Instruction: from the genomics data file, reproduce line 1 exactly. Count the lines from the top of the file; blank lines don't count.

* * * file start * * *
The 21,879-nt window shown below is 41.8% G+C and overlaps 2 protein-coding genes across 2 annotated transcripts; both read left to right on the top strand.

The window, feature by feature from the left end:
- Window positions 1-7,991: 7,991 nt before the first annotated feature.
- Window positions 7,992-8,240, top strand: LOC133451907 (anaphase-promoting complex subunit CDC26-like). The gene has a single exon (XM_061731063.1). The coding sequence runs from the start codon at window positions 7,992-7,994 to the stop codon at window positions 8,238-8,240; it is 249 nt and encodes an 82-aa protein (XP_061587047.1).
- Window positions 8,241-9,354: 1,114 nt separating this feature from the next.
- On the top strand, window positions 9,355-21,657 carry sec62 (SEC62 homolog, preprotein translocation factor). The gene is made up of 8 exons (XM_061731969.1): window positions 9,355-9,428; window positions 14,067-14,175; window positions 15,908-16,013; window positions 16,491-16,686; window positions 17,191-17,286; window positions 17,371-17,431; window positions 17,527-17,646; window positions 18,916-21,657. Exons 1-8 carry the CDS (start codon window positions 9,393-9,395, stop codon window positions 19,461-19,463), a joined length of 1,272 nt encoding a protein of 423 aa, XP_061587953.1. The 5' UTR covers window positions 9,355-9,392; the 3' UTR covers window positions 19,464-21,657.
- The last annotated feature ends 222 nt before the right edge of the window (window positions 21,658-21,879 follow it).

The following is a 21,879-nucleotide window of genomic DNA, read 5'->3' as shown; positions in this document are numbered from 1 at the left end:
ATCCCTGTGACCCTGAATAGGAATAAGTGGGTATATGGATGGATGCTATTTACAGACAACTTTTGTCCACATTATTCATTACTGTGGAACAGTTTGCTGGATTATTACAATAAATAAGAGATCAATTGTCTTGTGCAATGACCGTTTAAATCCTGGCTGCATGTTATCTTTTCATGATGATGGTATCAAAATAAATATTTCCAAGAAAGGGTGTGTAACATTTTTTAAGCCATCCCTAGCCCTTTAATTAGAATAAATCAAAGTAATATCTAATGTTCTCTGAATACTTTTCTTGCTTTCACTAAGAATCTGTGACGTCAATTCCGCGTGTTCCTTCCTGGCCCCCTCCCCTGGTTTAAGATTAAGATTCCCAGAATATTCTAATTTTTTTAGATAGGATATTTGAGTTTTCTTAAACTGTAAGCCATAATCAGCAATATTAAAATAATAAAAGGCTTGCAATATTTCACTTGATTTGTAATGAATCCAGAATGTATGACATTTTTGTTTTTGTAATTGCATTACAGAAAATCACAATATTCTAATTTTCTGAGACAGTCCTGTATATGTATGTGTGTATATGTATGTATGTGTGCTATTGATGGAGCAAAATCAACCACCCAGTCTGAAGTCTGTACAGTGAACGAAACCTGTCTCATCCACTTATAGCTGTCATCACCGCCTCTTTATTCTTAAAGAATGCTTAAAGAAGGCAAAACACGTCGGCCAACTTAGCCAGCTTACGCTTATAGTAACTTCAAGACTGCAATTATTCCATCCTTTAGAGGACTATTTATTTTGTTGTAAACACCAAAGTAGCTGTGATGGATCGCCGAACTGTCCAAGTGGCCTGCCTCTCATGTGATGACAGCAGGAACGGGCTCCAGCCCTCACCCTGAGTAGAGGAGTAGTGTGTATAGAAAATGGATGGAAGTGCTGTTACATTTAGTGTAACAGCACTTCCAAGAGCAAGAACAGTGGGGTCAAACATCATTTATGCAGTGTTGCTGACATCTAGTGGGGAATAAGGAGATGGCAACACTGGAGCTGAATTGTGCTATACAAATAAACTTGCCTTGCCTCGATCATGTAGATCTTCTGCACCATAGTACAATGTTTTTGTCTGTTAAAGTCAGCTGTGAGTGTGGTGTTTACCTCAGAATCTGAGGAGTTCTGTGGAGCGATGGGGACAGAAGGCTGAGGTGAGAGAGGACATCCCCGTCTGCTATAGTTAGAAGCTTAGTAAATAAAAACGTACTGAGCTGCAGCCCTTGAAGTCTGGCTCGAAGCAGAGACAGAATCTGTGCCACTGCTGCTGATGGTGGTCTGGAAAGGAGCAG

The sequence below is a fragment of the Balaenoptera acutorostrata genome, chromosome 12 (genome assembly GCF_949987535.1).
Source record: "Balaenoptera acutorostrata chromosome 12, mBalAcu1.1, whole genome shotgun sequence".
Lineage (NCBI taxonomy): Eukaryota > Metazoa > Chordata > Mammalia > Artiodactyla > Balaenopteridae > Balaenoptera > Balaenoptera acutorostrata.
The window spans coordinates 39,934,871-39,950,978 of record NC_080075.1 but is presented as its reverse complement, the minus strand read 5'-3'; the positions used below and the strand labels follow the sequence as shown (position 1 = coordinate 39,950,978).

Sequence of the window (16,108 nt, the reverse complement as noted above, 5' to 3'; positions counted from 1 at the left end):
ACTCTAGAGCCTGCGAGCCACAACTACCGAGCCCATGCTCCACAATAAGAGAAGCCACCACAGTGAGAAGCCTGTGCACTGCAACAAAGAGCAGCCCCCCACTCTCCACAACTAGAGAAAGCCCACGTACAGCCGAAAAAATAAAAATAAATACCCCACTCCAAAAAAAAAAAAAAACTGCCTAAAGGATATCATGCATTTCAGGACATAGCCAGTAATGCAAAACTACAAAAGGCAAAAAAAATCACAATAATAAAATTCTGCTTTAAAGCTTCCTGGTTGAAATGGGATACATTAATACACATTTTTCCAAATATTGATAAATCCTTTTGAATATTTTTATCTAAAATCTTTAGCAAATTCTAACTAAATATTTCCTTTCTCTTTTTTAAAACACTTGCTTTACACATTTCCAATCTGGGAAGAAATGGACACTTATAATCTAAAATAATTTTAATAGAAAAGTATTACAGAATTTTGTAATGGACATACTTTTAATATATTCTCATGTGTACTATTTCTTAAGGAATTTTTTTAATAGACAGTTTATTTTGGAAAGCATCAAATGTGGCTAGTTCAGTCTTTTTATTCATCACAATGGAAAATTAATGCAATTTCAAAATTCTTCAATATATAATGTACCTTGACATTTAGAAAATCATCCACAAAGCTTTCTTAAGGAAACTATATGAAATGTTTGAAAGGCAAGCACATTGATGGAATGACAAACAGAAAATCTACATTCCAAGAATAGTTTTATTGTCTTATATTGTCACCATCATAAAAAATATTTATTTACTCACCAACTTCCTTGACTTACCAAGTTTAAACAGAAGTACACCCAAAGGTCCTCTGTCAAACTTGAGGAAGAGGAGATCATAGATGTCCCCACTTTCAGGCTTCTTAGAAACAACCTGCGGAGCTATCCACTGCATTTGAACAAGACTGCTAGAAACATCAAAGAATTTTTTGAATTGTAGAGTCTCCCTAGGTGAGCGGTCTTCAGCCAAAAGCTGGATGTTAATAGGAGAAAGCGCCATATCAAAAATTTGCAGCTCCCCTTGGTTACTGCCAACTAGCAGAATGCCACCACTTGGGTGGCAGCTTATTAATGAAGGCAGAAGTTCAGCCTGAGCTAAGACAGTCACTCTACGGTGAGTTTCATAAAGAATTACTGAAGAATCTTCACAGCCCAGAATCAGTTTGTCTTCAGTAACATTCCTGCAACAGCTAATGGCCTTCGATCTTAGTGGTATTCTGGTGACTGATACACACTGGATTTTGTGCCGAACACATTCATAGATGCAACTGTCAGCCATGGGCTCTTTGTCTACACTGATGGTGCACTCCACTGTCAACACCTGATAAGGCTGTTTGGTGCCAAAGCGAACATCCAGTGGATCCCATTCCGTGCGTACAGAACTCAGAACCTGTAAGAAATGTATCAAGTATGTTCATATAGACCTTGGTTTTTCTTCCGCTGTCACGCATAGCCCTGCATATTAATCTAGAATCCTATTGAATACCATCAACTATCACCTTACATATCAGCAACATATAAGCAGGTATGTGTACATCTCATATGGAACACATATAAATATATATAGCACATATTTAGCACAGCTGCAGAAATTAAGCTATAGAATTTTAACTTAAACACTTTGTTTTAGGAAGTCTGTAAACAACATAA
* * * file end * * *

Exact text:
The 21,879-nt window shown below is 41.8% G+C and overlaps 2 protein-coding genes across 2 annotated transcripts; both read left to right on the top strand.